It is fairly clear that the requirements will be far more stringent for the design of characters and symbols on a colour screen than for those on a monochrome display with a dark background and light text. Research has shown that colour sensitivity increases as the colour field increases in angle, up to 10 minutes of arc. Small light fields have a reduced colour saturation which means that in practice light colours tend to be seen as white.
On this basis, characters, symbols, or critical details in the picture that subtend less than 20 minutes of arc should not be used. On larger fields, where greater accuracy in colour discrimination is required, this angle should be at least 1°. The lines that make up the characters should be thicker on a colour screen than on a conventional one. If there is more than 1 minute of arc between lines, colour separation will be distinguishable. The characters on a colour screen should not be placed more than 15 minutes of arc from the line of sight. Characters that appear towards the periphery of the screen will not be colour-coded to the same accuracy.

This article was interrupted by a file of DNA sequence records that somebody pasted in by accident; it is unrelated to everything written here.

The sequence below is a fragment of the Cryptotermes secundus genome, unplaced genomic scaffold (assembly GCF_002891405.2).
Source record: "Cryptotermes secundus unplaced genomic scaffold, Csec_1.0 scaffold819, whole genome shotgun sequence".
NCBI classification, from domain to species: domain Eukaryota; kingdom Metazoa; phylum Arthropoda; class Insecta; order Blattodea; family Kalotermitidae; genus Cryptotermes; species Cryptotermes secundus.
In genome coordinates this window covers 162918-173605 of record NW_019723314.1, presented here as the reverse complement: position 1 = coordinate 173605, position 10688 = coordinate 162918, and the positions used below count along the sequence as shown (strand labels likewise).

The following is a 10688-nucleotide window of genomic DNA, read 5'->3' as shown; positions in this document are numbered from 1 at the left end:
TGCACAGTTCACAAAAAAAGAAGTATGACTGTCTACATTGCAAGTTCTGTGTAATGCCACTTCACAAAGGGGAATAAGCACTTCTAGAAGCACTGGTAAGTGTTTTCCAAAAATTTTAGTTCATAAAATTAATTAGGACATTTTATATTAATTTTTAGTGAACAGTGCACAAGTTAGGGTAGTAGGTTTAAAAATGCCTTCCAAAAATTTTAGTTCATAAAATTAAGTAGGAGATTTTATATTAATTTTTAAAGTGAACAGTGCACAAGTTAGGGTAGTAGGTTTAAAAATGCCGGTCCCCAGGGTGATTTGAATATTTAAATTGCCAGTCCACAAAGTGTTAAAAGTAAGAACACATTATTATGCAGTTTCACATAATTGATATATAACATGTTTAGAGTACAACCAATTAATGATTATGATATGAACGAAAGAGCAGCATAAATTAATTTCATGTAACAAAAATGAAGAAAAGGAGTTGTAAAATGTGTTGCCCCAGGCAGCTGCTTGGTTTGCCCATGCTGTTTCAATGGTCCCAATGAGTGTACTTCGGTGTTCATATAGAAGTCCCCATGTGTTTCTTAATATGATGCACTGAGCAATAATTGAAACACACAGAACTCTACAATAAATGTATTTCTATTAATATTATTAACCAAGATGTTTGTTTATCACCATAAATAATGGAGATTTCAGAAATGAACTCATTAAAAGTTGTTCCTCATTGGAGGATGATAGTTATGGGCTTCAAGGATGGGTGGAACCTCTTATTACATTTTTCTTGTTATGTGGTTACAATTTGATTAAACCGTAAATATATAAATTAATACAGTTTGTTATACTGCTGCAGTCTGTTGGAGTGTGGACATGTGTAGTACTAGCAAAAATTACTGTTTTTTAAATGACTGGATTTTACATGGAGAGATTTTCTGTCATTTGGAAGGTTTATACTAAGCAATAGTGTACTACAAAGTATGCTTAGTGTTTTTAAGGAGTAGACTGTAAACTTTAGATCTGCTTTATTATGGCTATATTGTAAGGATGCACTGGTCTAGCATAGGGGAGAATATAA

Research has also been performed on legibility and luminance contrast of colour screens under different environmental lighting conditions (Silverstein, 1982). This has shown that there is no further improvement in legibility when the luminance contrast is increased beyond 5. It should also be remembered that the colours seen on the screen will change depending on the room lighting. The room lighting should therefore not be changed once the colour screens are installed.